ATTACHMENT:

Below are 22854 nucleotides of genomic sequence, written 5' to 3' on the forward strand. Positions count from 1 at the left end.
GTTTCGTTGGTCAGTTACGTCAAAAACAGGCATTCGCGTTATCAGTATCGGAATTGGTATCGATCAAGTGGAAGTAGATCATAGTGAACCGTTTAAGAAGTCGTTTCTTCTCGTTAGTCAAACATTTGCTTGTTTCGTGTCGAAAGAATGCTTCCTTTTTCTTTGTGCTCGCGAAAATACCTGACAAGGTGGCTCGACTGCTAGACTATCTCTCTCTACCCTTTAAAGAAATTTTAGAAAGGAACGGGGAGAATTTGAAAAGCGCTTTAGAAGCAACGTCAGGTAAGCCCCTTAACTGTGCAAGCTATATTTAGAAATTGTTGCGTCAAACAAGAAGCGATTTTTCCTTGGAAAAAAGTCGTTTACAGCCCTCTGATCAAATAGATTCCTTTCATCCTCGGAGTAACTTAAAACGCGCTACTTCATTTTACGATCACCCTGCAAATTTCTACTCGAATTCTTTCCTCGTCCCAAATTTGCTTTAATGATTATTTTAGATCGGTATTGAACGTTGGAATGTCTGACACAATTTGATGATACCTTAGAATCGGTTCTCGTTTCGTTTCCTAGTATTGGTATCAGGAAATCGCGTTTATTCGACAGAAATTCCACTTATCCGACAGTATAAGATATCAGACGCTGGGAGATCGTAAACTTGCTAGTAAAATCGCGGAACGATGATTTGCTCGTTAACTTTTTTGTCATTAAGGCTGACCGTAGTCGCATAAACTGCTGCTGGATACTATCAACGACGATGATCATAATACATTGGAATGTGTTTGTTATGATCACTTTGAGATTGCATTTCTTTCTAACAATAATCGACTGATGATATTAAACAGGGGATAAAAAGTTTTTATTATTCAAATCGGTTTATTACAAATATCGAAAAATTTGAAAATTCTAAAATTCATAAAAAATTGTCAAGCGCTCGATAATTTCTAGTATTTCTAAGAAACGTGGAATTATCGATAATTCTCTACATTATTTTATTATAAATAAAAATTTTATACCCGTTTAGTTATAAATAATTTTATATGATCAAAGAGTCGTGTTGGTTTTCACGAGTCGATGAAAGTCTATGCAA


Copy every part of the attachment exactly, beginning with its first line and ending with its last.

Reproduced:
Below are 22854 nucleotides of genomic sequence, written 5' to 3' on the forward strand. Positions count from 1 at the left end.
GTTTCGTTGGTCAGTTACGTCAAAAACAGGCATTCGCGTTATCAGTATCGGAATTGGTATCGATCAAGTGGAAGTAGATCATAGTGAACCGTTTAAGAAGTCGTTTCTTCTCGTTAGTCAAACATTTGCTTGTTTCGTGTCGAAAGAATGCTTCCTTTTTCTTTGTGCTCGCGAAAATACCTGACAAGGTGGCTCGACTGCTAGACTATCTCTCTCTACCCTTTAAAGAAATTTTAGAAAGGAACGGGGAGAATTTGAAAAGCGCTTTAGAAGCAACGTCAGGTAAGCCCCTTAACTGTGCAAGCTATATTTAGAAATTGTTGCGTCAAACAAGAAGCGATTTTTCCTTGGAAAAAAGTCGTTTACAGCCCTCTGATCAAATAGATTCCTTTCATCCTCGGAGTAACTTAAAACGCGCTACTTCATTTTACGATCACCCTGCAAATTTCTACTCGAATTCTTTCCTCGTCCCAAATTTGCTTTAATGATTATTTTAGATCGGTATTGAACGTTGGAATGTCTGACACAATTTGATGATACCTTAGAATCGGTTCTCGTTTCGTTTCCTAGTATTGGTATCAGGAAATCGCGTTTATTCGACAGAAATTCCACTTATCCGACAGTATAAGATATCAGACGCTGGGAGATCGTAAACTTGCTAGTAAAATCGCGGAACGATGATTTGCTCGTTAACTTTTTTGTCATTAAGGCTGACCGTAGTCGCATAAACTGCTGCTGGATACTATCAACGACGATGATCATAATACATTGGAATGTGTTTGTTATGATCACTTTGAGATTGCATTTCTTTCTAACAATAATCGACTGATGATATTAAACAGGGGATAAAAAGTTTTTATTATTCAAATCGGTTTATTACAAATATCGAAAAATTTGAAAATTCTAAAATTCATAAAAAATTGTCAAGCGCTCGATAATTTCTAGTATTTCTAAGAAACGTGGAATTATCGATAATTCTCTACATTATTTTATTATAAATAAAAATTTTATACCCGTTTAGTTATAAATAATTTTATATGATCAAAGAGTCGTGTTGGTTTTCACGAGTCGATGAAAGTCTATGCAA